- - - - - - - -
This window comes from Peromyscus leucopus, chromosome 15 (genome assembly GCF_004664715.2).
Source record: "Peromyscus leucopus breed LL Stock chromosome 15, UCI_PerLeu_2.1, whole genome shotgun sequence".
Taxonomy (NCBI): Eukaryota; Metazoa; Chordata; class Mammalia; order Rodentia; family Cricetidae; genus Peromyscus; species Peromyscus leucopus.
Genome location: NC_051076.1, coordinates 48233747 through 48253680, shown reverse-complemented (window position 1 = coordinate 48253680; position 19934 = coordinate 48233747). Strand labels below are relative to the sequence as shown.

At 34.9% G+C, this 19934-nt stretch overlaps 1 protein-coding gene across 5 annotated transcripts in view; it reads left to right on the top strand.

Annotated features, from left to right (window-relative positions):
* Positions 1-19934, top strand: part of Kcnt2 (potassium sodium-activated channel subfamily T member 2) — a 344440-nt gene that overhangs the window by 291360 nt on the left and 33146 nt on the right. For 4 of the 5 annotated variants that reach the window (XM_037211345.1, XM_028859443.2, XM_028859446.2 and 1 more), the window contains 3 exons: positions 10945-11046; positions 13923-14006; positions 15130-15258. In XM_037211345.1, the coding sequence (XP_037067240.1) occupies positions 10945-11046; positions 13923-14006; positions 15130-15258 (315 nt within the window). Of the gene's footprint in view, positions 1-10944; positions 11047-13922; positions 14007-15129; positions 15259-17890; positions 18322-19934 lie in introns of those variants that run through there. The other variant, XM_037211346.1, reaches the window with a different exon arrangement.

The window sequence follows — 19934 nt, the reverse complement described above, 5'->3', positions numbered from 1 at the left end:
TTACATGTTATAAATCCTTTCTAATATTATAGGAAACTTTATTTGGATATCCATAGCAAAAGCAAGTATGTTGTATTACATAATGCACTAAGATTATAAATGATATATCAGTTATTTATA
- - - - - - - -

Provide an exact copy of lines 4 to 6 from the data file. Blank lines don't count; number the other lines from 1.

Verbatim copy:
Genome location: NC_051076.1, coordinates 48233747 through 48253680, shown reverse-complemented (window position 1 = coordinate 48253680; position 19934 = coordinate 48233747). Strand labels below are relative to the sequence as shown.

At 34.9% G+C, this 19934-nt stretch overlaps 1 protein-coding gene across 5 annotated transcripts in view; it reads left to right on the top strand.

Annotated features, from left to right (window-relative positions):